Kate Westbrook hopes a society marriage will restore her family’s reputation, lost when her father married her actress-mother. Their family friend, Nick Blackshear, has the same mission, his family’s reputation shattered when his younger brother married a courtesan. To this end, Kate cultivates her father’s estranged sister-in-law, Lady Harringdon. When Lady Harringdon summons her, Kate is hopeful that her sponsorship will open society’s doors and lead to a respectable marriage, thus ensuring her siblings’ future. Kate’s father, suspicious of the ton’s Lotharios, asks Nick to watch over her. This proximity forces Nick to reconsider Kate’s rejection of his former suit (oh yes, there’s lovely history there!). It rekindles his love and desire for her, improbable as they are. Kate too harbours feelings she is unwilling to admit. Huis clos. Circumstance and obligation bring them close and the pull of attraction, friendship, desire, and love will leave no room for either to make a marriage of convenience.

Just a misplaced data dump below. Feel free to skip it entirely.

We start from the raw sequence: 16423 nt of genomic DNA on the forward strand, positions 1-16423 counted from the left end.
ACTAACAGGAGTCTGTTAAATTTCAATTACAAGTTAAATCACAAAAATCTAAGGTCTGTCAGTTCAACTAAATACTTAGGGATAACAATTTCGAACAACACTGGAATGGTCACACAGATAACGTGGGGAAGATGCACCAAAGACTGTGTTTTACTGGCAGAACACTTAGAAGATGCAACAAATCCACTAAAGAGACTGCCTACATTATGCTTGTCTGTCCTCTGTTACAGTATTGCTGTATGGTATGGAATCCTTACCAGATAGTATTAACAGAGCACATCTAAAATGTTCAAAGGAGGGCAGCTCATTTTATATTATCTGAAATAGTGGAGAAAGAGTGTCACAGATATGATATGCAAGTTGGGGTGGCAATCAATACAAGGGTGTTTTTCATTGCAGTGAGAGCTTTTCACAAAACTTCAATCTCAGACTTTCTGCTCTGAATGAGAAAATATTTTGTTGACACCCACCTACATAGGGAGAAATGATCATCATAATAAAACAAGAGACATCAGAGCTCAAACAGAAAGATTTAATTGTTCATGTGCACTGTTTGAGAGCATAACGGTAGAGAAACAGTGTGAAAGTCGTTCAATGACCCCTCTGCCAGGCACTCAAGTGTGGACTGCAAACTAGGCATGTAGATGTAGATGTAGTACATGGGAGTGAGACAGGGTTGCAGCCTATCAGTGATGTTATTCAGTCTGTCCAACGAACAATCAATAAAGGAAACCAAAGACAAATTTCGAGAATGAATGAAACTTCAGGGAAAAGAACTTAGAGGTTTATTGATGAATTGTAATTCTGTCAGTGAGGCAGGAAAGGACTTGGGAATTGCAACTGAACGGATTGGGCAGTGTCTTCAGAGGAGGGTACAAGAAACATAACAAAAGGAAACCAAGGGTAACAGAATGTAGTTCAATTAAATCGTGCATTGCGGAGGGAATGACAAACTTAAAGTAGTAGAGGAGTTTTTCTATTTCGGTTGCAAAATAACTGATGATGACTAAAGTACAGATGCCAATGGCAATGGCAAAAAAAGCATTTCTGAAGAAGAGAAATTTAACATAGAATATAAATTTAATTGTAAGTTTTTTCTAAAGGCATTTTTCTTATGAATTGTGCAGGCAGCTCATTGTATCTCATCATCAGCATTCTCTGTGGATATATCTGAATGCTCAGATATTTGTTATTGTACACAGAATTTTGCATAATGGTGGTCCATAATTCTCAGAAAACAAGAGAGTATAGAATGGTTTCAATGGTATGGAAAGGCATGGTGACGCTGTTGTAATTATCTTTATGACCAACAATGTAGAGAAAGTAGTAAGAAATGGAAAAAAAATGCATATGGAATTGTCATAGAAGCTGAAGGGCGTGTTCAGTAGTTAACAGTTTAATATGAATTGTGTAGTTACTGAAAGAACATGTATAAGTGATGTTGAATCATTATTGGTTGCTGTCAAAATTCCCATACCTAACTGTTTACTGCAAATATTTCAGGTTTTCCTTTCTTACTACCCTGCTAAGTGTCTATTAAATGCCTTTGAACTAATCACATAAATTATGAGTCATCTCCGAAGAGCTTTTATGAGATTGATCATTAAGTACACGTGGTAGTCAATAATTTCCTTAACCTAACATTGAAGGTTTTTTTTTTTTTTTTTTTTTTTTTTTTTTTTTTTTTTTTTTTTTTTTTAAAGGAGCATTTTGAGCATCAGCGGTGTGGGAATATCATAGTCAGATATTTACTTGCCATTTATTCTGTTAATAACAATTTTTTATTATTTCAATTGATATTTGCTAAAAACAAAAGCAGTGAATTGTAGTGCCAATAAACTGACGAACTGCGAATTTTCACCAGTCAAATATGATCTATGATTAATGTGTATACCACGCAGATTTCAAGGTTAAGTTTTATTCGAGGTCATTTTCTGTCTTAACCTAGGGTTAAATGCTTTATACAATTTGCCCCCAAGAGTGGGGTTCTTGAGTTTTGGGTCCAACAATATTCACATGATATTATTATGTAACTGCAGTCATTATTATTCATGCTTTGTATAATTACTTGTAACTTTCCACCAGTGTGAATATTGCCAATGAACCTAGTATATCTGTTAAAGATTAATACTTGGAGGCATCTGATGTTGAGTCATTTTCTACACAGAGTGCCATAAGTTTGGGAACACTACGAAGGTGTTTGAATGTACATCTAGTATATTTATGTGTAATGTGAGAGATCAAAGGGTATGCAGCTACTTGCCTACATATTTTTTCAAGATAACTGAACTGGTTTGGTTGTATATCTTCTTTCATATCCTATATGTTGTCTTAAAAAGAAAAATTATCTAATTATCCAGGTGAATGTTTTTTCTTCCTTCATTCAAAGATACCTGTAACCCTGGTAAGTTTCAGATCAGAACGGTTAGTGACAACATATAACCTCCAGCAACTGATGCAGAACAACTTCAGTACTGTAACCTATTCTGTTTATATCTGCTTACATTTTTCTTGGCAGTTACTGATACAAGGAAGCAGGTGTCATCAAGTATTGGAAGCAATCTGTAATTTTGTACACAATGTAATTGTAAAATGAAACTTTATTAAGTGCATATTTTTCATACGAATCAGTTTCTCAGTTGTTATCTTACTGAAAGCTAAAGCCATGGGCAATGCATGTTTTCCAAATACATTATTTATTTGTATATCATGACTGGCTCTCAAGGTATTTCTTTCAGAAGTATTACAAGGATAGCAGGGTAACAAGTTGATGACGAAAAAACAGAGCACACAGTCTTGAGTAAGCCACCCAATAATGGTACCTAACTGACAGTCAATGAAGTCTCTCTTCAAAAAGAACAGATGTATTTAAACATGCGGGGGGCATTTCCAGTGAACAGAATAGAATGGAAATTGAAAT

We are introduced to Kate at a lending library. She holds a copy of Pride and Prejudice. She ruminates on the novel, dismissing Lizzy Bennett’s refusal of Darcy’s first proposal as impractical, even foolish. Kate is pragmatic. She self-identifies as an anti-Lizzy, content to settle for wealth, comfort, and status. In the end, however, it is a conversation with her blue-stocking sister, Viola, about Austen’s Emma, that helps Kate realize the importance of friendship and a love match, such as she would enjoy with Nick. It is Austen who helps her make up her mind about Nick, Austen who urges her to listen to her heart, not to compromise, to live honestly and openly with her deepest desires.